Okay, I’m a little late with this one. Call it a personal failing on my part, but I seem to deprioritize playing games on subscription services like Netflix and Apple Arcade compared to games I’ve paid money for upfront. As someone who enjoyed developer Snowman’s previous efforts, I made it a point to download Laya’s Horizon (Free) as soon as it was available. And then that poor little icon sat on my home screen, all lonely-like, until a couple weeks ago. Well, better late than never.
Laya’s Horizon fascinates me on a conceptual level. In the broad sense, this is very much a focused experience. One could almost call it one-note, if one was being unkind. You leap off of a perch and use your cape to glide downward, eventually either reaching a landing point or crashing. Along the way you’ll check off goals from a list that constantly offers up new tasks as old ones are cleared, unlocking goodies as you go. Imagine this as a 2D game and you could almost see it as a game from that exciting early era of smartphone gaming, where quality pick-up-and-play experiences fell out of every tree one deigned to shake. It feels like a pure mobile experience, and I mean that in a good way.
But Laya’s Horizon isn’t a 2D game, is it? You aren’t flying on tiny wings over flat peaks and valleys in this one. No, you’ve got a massive sprawling 3D world in front of you. Shuffle around, pick a direction, and take a leap. With a bit of careful flying, you can go pretty much anywhere you see. You’re still ultimately bound by gravity, so you’ll have to touch ground eventually. As such, I won’t call this a true open world game, but it’s sure open enough. The accessible world feels big even at the start, and it only seems to grow the more you play. You’ll unlock new peaks to start from, new capes, and new trinkets, all of which allow you to tailor your experience to suit your skills or the task you’re aiming at.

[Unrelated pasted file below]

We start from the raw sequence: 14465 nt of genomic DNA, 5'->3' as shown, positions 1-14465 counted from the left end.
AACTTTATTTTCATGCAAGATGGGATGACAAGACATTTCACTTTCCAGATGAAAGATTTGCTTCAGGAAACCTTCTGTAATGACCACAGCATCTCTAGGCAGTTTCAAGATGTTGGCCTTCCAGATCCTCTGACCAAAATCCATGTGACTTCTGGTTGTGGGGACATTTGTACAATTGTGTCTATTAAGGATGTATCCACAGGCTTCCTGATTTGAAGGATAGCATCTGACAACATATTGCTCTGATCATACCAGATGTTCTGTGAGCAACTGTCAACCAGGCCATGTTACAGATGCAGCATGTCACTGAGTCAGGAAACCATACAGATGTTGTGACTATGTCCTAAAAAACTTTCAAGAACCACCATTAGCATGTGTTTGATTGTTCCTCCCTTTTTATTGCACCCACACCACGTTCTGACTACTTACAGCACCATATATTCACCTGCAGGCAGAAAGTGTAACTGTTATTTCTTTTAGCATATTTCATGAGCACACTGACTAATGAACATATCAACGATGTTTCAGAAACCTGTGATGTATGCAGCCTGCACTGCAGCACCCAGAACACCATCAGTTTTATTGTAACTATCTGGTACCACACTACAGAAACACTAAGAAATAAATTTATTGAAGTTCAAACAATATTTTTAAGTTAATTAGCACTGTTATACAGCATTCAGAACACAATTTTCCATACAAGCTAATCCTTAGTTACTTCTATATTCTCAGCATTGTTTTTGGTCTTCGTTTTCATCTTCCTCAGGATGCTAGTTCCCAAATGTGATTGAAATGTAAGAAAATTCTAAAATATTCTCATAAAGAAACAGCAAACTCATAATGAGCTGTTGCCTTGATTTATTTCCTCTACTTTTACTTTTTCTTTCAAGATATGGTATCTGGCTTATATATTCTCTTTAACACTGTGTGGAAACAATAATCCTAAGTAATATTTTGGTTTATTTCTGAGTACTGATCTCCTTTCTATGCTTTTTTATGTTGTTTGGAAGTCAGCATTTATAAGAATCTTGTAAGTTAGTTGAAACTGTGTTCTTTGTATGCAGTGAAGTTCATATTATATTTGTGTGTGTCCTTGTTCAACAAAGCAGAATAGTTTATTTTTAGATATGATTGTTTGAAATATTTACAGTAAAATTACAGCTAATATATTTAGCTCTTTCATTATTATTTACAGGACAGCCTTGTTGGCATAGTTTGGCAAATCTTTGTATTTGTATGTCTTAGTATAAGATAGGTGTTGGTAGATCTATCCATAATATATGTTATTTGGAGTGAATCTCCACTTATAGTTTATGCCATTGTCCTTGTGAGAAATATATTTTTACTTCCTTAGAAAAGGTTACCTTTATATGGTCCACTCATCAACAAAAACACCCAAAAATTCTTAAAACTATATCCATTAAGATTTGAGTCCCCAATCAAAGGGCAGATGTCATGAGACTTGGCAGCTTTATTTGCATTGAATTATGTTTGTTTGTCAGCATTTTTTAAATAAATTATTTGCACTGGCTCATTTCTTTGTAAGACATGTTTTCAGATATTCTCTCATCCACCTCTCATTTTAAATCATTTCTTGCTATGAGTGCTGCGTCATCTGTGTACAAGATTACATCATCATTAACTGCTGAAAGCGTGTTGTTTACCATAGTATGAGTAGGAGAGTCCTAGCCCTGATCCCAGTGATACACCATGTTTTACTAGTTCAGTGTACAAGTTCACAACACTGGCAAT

There are a couple of things you can aim at, apart from simply enjoying the pleasures of flying. Various characters with tasks for you to complete or events to participate in are strewn around the world for you to encounter, and most of them will offer up a series of challenges that ultimately reward you with a prize of some kind. There are also research tasks given to you outside of any of those NPCs. Completing a set will level you up, a process which also gives you rewards. These tasks start off almost tutorial-esque, but eventually feel like dares to show off your mastery of the map and your flying skills.
The flying is at the core of the game, and it embraces touch controls perfectly. You can slow or speed up your descent by sliding up or down with both of your thumbs, make a light turn by sliding one of your thumbs, make a sharp turn by sliding your thumbs in opposite directions, and use a turbo boost by sliding both thumbs inward. I’m looking at that sentence and I think I’ve made the controls out to be more confusing than they are. They certainly take some getting used to, but the stakes are low enough that you have more than enough space to do your baby bird thing. I find the way the game plays perfectly straddles ease of use with depth, and the joy of mastering your gliding skills sits at the forefront of the overall experience. Oh, and there is partial controller support if that’s your preference.
With this being a game from Snowman, however, the quality goes beyond the solid mechanics. The world of Laya’s Horizon is marvelous in its design, with plenty of charm to burn. You can always spot several points of interest no matter where you are, and the whole thing just looks beautiful. I really appreciate the color choices in particular. The writing has a lot of character, and it helps bring the NPCs to life in a big way despite most of them having relatively small parts. The audio is similarly endearing, stirring and serene as it needs to be, truly selling the feel of soaring through the air without all that noisy, windy reality.
Indeed, I can’t find many things to complain about with Laya’s Horizon as a game. It looks and sounds great. It plays well and gives you plenty to do if you’re looking to do something, while also allowing you to enjoy doing nothing in particular if that’s your present preference. It will entertain you for minutes or hours as you like. The only consideration is that it is tied to having a Netflix subscription, which unfortunately means its existence is potentially volatile. If you have a Netflix subscription, make sure you give it a try.